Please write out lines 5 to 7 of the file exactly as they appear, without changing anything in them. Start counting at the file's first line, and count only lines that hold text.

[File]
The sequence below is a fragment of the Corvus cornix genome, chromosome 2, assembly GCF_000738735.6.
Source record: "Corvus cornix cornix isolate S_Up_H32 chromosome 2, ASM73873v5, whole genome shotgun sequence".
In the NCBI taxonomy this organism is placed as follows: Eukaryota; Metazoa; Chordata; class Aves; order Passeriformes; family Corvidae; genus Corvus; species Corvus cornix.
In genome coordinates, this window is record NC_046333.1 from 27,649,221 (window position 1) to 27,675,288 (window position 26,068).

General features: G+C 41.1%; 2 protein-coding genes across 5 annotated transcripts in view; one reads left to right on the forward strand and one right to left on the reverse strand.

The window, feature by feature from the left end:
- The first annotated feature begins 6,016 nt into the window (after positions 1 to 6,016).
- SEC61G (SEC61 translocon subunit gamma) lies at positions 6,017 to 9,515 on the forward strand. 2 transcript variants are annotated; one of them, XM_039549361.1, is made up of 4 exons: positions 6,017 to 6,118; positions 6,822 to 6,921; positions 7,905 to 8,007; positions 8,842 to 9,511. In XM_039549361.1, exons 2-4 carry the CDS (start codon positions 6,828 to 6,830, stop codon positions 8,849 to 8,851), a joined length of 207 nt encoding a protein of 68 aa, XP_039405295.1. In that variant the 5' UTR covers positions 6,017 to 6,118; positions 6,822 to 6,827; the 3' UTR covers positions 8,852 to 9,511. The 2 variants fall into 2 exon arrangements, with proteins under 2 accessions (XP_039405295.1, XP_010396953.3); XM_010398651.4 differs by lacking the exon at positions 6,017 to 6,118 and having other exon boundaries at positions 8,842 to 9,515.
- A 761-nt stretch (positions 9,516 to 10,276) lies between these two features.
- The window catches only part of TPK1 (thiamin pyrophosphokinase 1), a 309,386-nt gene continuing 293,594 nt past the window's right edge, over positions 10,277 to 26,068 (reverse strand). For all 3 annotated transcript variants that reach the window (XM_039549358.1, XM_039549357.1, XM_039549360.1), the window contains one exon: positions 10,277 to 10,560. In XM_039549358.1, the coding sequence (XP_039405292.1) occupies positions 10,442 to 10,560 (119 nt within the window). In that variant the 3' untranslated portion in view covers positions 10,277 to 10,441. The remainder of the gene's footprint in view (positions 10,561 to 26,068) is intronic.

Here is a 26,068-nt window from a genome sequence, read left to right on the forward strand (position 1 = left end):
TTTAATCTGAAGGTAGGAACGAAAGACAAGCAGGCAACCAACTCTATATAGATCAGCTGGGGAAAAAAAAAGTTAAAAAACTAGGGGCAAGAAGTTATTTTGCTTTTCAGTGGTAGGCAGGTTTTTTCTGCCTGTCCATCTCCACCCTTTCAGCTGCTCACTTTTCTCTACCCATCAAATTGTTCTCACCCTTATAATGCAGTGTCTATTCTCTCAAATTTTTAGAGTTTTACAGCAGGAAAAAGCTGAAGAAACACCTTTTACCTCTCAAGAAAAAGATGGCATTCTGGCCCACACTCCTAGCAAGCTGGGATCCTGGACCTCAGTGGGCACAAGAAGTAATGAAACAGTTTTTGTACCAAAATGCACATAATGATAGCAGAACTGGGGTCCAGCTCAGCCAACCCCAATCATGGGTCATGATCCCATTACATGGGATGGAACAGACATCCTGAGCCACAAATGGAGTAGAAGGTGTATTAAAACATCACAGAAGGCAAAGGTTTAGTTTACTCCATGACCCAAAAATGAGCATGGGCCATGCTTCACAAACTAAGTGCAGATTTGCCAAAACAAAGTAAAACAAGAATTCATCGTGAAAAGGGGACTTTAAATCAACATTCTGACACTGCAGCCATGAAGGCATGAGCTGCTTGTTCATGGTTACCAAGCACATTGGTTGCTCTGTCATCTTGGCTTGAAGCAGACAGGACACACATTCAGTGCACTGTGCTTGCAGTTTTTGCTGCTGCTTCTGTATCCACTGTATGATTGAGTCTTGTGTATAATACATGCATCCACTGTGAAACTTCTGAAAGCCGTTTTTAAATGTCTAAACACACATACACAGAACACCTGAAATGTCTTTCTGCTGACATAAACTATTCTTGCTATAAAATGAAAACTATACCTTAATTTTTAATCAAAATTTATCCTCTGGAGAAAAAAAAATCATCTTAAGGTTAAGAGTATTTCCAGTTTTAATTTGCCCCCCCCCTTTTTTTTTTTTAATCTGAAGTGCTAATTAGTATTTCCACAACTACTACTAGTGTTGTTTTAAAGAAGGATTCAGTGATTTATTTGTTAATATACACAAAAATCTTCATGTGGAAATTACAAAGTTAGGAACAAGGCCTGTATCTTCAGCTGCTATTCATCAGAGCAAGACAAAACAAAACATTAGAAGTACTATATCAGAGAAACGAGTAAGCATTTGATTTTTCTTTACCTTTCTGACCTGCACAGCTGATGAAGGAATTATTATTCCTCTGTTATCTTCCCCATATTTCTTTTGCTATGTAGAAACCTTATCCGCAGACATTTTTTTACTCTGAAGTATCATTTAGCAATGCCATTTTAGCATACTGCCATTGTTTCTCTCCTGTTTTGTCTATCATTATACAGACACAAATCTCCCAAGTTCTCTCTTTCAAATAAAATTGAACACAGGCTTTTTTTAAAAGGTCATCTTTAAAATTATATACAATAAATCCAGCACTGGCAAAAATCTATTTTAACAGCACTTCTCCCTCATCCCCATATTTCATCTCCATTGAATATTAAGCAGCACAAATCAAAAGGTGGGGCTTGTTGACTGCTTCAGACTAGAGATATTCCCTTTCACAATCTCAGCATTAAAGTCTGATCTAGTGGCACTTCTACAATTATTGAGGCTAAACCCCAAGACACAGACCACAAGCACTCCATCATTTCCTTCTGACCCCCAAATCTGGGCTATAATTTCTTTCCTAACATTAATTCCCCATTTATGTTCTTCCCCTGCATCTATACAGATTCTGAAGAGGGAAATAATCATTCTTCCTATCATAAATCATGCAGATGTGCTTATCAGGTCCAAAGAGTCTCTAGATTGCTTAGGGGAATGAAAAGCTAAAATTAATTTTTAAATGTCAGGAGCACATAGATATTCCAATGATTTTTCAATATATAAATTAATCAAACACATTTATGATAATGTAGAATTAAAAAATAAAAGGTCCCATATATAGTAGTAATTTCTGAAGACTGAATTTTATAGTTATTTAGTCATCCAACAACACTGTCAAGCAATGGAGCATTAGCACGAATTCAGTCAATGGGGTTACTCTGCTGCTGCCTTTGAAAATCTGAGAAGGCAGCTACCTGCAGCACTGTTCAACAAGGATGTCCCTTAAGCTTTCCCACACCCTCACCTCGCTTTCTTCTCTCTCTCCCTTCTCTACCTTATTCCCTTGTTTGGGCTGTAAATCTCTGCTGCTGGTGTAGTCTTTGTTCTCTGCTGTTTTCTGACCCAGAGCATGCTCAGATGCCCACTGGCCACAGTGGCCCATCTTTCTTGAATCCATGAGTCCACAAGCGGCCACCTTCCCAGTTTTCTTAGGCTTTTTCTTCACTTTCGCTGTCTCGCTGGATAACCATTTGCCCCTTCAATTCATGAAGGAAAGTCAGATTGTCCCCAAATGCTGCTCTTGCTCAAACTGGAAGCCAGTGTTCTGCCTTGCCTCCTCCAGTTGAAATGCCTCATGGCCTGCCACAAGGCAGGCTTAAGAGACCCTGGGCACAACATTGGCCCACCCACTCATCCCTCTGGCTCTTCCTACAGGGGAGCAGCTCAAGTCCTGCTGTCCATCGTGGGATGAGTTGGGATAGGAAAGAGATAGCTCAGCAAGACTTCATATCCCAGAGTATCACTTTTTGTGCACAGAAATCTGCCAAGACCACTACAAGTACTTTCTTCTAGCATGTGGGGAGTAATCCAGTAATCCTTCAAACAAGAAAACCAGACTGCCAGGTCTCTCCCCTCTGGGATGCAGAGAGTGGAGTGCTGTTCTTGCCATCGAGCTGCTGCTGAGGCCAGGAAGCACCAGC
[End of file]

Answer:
General features: G+C 41.1%; 2 protein-coding genes across 5 annotated transcripts in view; one reads left to right on the forward strand and one right to left on the reverse strand.

The window, feature by feature from the left end:
- The first annotated feature begins 6,016 nt into the window (after positions 1 to 6,016).